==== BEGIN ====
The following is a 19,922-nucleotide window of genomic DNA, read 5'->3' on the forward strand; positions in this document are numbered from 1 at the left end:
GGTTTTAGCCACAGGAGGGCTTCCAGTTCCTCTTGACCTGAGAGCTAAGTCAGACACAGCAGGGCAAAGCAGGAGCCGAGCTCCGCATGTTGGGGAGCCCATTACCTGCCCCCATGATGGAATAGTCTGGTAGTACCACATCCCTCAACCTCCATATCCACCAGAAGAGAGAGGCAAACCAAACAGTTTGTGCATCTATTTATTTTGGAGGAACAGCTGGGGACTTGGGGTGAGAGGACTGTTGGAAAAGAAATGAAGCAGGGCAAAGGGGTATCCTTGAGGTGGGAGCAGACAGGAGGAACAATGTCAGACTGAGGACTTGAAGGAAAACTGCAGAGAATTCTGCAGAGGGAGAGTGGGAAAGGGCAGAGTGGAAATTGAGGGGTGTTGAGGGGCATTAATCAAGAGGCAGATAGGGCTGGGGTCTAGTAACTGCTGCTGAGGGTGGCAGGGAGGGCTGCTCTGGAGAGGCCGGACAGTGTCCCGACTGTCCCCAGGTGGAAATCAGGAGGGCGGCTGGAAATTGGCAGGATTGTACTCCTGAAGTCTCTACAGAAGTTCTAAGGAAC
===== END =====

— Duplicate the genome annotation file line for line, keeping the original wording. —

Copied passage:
The following is a 19,922-nucleotide window of genomic DNA, read 5'->3' on the forward strand; positions in this document are numbered from 1 at the left end:
GGTTTTAGCCACAGGAGGGCTTCCAGTTCCTCTTGACCTGAGAGCTAAGTCAGACACAGCAGGGCAAAGCAGGAGCCGAGCTCCGCATGTTGGGGAGCCCATTACCTGCCCCCATGATGGAATAGTCTGGTAGTACCACATCCCTCAACCTCCATATCCACCAGAAGAGAGAGGCAAACCAAACAGTTTGTGCATCTATTTATTTTGGAGGAACAGCTGGGGACTTGGGGTGAGAGGACTGTTGGAAAAGAAATGAAGCAGGGCAAAGGGGTATCCTTGAGGTGGGAGCAGACAGGAGGAACAATGTCAGACTGAGGACTTGAAGGAAAACTGCAGAGAATTCTGCAGAGGGAGAGTGGGAAAGGGCAGAGTGGAAATTGAGGGGTGTTGAGGGGCATTAATCAAGAGGCAGATAGGGCTGGGGTCTAGTAACTGCTGCTGAGGGTGGCAGGGAGGGCTGCTCTGGAGAGGCCGGACAGTGTCCCGACTGTCCCCAGGTGGAAATCAGGAGGGCGGCTGGAAATTGGCAGGATTGTACTCCTGAAGTCTCTACAGAAGTTCTAAGGAAC